In a region populated with aerospace and biohealth employers, Montgomery County Public Schools (MCPS) observed some years ago that lower-income Black and Latino students were not enrolling in the Maryland district’s rich array of STEM electives in the same proportion as their White and more affluent peers. The disparity exemplified a stubborn inequity in America’s middle grades, which perpetuates in high school, college and the workforce: lower participation in rigorous, experiential STEM opportunities by students from lower-income households and students of color. A May 2023 Education Trust policy brief highlighted this under-enrollment in middle school and contains recommendations for improving access.

One component of MCPS’s district-wide strategy to promote STEM equity and recover from the COVID-19 pandemic is a partnership with the nonprofit I founded and lead, KID Museum. KID is a hub for hands-on learning centered at a 28,000 sq. ft. educational makerspace in Bethesda, Maryland. In MCPS middle schools, the partnership’s signature program is Invent the Future, a deep-dive learning experience that challenges students in grades 6-8 to work in teams and answer the question, “What will you make to improve life on this planet?”

While developing solutions for problems locally and globally, students problem-solve together as they develop, design and refine their inventions. Started in 2017, following a pilot in one and then seven local schools, the program is now in place at more than 20 MCPS middle schools, most of which have high rates of poverty and Black and Latino students. Nearly 2,000 middle schoolers participated in Invent the Future as a course or afterschool club during the 2022-23 school year.

The design of Invent the Future in the nation’s 14th-largest school district, and its success in boosting students’ STEM interest and confidence, affirms several of Ed Trust’s policy recommendations:

  1. Invent the Future is open to all. There are no prerequisites or tracks toward enrollment, and students’ elective options are widely publicized to families. KID Museum encourages our school partners to recruit students who may not be the typical “STEM kids.” In some participating middle schools, the program has expanded to all three grades, so any student can enroll regardless of which grade they enter the school. Overall, more than 8 in 10 Invent the Future participants are students of color or multiracial, and more than half qualify for free meals at school.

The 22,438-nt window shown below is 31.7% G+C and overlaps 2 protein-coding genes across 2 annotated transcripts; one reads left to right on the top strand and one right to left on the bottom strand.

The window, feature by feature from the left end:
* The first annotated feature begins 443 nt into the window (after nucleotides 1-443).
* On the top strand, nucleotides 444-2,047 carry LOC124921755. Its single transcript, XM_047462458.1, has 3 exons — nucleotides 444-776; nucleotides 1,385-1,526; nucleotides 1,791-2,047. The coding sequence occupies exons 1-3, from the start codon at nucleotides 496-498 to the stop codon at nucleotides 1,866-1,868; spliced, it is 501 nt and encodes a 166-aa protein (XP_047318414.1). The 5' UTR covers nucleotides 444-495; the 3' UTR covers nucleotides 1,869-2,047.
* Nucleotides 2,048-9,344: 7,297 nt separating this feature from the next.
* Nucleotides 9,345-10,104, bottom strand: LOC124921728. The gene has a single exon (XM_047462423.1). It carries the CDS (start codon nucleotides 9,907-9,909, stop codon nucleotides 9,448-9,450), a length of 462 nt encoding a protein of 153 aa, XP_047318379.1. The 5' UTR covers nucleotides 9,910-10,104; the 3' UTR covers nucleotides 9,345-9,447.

2. KID Museum’s partnership with MCPS provides high-quality instructional materials for classrooms. The Invent the Future course curriculum entails at least 55 hours of hands-on STEM learning per student, including four visits to KID Museum to learn maker skills and work on the team project.
  3. KID provides professional development for teachers. In fact, this summer, we are launching a yearlong fellowship to build K-8 teachers’ skills and confidence in maker learning, particularly for Maryland educators who work with populations that are under-represented in STEM fields.
  4. There is infrastructure to support students’ interests. Most schools can’t devote thousands of square feet to a makerspace, but by partnering with KID Museum, MCPS schools have access to the nation’s leading center for maker learning — and our 3D printers, power drills, scroll saws, microcontrollers and computers for coding, and motors, sensors and buzzers for building with electronics. (We’re also well-stocked with cardboard, pipe cleaners and glue guns.) Students are only limited by their imaginations and time.
  5. Invent the Future is relevant to middle schoolers’ lives, by design. There is no menu of societal problems from which students must choose. Participants pursue what interests their team, as illustrated in a recent Washington Post feature article showcasing MCPS students’ projects. In June, teams presented their inventions at the biomedical sciences and engineering building of the Universities at Shady Grove, a location strategically selected to expose the students to a college campus and its STEM labs. Award-winning creations at the culminating celebration included a dog-walking robot to help elderly pet owners, shoes with trackers to prevent child abductions, a robot that inspects train tracks for potential problems, an e-waste sorter that attaches to garbage trucks, and “a cow fart converter” that converts methane into clean energy.

In Ed Trust’s policy brief, senior analyst Kristen Hengtgen writes, “STEM shouldn’t be a gatekeeper, but rather a door opener.” That’s precisely what we see at KID Museum, and it is most rewarding. Invent the Future’s impact surveys find that students increasingly see themselves as scientists and engineers after participating in the program. Teachers overwhelmingly report increases in their students’ skills and confidence in engineering and technology skills, critical thinking and perseverance.

It’s the process, not just the product, that makes Invent the Future so meaningful for kids. (See the video below.) Through the challenge question, students think creatively, argue about their ideas, compromise, refine their designs through trial and error, apply math, science and other skills from their core classes, and learn to work together. Those are all great skills for their futures – and reassurance for adults that the world will be in good hands.

Cara Lesser is founder and executive director of KID Museum in Bethesda, Maryland, the nation’s leading center for maker learning